Alt2. You get some help about the chip and a more classic IDE, but you have to do most of the things your self.

Alt3. You have to do everything your self but you get maximum power over your environment.

So now you can select what kind of development you would like to do, one good thing with the AVR stuff is that the tools like the jtag is quite affordable so it is a quite cheap platform to work with regardless of what level you use.

And since it is a AVR on the Arduino, if they have a jtag connector you can use alt1,2 and 3 on the Arduino boards.

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You can use emacs (or similar) for writing code, and make for building and deploying it. The arduino packages ships with makefile samples and stubs for doing all the things.

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EngBlaze just did a tutorial on using Atmel Studio (used to be AVR Studio) to do exactly this. Tutorial: Using Atmel Studio 6 with Arduino projects

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Eclipse is a great alternative and now with the eclipse plugin you can find at eclipse.baeyens.it it installs in less that 15 minutes on windows mac and linux. It even has a serial monitor.

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There really are separate things you need:

  1. A code editor.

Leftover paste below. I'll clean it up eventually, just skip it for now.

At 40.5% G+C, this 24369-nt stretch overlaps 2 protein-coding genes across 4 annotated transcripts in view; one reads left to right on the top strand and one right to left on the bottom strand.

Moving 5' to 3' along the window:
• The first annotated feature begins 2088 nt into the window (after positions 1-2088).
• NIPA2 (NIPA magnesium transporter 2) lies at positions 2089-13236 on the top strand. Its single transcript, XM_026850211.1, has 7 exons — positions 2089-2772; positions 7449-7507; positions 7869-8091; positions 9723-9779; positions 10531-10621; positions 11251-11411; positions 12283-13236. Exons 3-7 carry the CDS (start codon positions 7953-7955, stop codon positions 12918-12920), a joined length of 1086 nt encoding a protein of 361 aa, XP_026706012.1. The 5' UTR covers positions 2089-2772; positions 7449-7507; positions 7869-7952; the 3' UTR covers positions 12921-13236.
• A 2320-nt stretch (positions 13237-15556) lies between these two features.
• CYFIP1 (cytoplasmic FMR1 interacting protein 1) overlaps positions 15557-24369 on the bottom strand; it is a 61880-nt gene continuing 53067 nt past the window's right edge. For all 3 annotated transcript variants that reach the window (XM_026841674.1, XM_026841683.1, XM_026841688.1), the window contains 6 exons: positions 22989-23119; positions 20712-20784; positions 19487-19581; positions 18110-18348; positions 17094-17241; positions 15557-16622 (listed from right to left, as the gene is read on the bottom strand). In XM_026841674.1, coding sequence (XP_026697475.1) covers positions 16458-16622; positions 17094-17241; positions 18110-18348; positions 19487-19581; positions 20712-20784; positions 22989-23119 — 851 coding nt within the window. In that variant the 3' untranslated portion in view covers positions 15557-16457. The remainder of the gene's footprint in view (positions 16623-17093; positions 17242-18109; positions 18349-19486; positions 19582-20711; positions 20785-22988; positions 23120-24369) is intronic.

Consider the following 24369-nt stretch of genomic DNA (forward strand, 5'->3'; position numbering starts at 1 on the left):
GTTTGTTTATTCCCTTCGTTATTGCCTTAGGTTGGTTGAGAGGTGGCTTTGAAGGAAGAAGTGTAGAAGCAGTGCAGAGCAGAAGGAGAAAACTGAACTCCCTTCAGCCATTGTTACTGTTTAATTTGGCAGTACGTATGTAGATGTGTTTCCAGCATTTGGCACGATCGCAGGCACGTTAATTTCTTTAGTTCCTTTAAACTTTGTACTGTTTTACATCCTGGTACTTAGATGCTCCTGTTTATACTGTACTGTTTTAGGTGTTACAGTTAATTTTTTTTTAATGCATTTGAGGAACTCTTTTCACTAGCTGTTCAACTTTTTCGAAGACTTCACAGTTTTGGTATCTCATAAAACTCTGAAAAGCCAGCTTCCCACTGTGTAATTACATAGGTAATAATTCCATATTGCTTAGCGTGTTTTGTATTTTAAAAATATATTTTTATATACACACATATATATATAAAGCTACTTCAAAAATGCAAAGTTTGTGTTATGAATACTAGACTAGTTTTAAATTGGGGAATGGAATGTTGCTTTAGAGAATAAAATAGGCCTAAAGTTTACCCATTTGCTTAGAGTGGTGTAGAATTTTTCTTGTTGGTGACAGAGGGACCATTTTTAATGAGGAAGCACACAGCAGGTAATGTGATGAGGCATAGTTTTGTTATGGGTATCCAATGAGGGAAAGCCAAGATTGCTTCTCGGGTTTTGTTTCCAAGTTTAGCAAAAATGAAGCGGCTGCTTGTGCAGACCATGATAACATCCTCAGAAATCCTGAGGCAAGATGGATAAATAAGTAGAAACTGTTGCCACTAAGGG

2. A toolchain and compiler.
  3. A bootloader.

The standard all-in-one Arduino IDE comes with an insanely basic editor, something you'll quickly outgrow. I recommend replacing the editor first, continue to reply on step 2 and 3 from the basic package.

Once you're ready to venture beyond, see http://playground.arduino.cc/Main/DevelopmentTools for tools that can take on all three major functions.

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What Dan said (in a comment to the question): Eclipse is a full featured IDE that works very well with Arduino. (Seconding his setup comment, too, though). But the easiest way to set it up might be to port someone else's working installation to your own machine to get a working config, and start tweaking from there.

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I have been using this Makefile. It takes care of most of the process for you. Then you just write a simple local makefile to provide board specific details. There's really great documentation for how to use it. Then I just use my preferred text editor to write code in C or C++, compile it with my simple local makefile. Uploading is also dealt with by the makefile I linked: just call "make upload".

This is a nice solution because you can then use whichever text editor you want. It allows you to easily link all the arduino libraries, plus any local libraries that you have.

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This is an old Ide that I've found very fast and flexible. It can program Arduinos, and also Arduino clones like Paperduino or tinyUSB. You can also check the USB or serialports, test fuses and lots of other stuff in an easy way.

https://code.google.com/archive/p/avr-project-ide/

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  • \$\begingroup\$ This is not a particularly good recommendation -- the project has not been updated since 2011, and will not work with many newer Arduino-branded boards. (In particular, it will not support any ATmega32U4 boards, like the Arduino Leonardo or Micro, nor will it support ARM boards like the Arduino Due or Zero.) \$\endgroup\$ – duskwuff Oct 16 '17 at 17:40